Content ID

45069

Nutrient deficiencies concern growers

Hot, dry weather conditions
are bringing out the worst in many fields across the Midwest. Fabian Fernandez,
University of Illinois Extension specialist in plant nutrition and soil
fertility, said potassium deficiencies have become the most noticeable.

However, is what you are
seeing in the field worth worrying about? Fernandez offers a few reminders and
tips for growers.


Adequate soil fertility levels.

If the soil does not have adequate fertility,
correct the problem by applying adequate levels of fertilizer. If severe
deficiencies occurred this year due to the dry conditions or if the problem
does not go away after some precipitation, Fernandez said it’s a good
indication of low fertility in that field.

Looking at previous soil
test information, previous fertilization rates, and yield history for the
field, along with additional soil testing, is the best way to determine if and
how much phosphorus or potassium may be needed. Of course, it is unlikely that
applying phosphorus or potassium now will help this crop, but if the fertility
of the field is a problem, correcting the problem before next year should be a
pretty high priority this fall after harvest, he said.


Soil water content.

Not only is water critical to supply the basic needs of the crop, but
also to dissolve nutrients and make them available to the plant. Temporary
nutrient deficiencies can be observed when the surface layer of the soil
becomes too dry and the root system of the crop is small and shallow.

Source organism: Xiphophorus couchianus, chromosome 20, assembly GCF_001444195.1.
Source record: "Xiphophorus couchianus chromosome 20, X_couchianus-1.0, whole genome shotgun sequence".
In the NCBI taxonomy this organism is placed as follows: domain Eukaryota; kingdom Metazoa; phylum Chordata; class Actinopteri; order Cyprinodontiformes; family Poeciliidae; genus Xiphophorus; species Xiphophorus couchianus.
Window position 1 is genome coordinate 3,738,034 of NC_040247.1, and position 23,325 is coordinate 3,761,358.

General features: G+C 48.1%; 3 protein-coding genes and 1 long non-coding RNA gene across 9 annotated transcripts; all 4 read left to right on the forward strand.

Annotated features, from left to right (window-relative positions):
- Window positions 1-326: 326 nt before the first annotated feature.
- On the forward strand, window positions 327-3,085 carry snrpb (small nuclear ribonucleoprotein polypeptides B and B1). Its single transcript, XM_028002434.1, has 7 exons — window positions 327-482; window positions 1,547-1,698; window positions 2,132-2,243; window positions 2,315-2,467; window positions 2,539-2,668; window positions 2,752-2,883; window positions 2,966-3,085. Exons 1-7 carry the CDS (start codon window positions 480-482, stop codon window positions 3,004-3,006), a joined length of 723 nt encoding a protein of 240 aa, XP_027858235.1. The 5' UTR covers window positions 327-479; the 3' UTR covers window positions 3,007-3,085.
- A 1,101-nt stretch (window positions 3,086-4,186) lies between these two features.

This year, soil conditions
were fit for crops to develop an extensive root system, he said. This helped
crops draw water deeper in the soil during dry conditions. Keep in mind that
new roots tend to be the most important roots for nutrient uptake since they
are more active than older roots and are growing into “new soil” where
nutrients have not yet been removed. However, roots do not grow into dry soil
and will slow down their activity under dry conditions. Because of this, some
crops might be showing some nutrient deficiency.


Soil compaction.

Soil compaction can reduce the volume of soil, including nutrients and
water, which can be accessed by the plant because compaction can limit or
completely restrict root pene­tration. If patterns of a nutrient deficiency
develop following old crop rows or wheel traffic, Fernandez said it’s likely
the field is experiencing soil compaction. At this time, nothing can be done to
correct the problem, but it’s important to break that compaction after harvest
this fall if soil conditions are fit to do tillage.


Diseases and pests.

Diseases and pests compete for nutrients, affecting physiological
capacity (such as reduction in photosynthesis rates), and diminishing root mass
and root surface area that is important for nutrient and water uptake. Also,
weed competition can be a very large problem for crops, especially when
resources such as water and nutrients are limited. Making sure fields are
weed-free from the early season allows the crop to grow without competition and
to have all the water and nutrients that are in the soil available to them, he
said.

“While there is very little
that can be done at this point to correct nutrient deficiencies, besides a  good
rainfall, the development of nutrient deficiencies in some fields or parts of
fields should be noted to determine if there is something that needs to be done
to correct the problem for next year,” Fernandez said.

By Jennifer Shike, University
of Illinois

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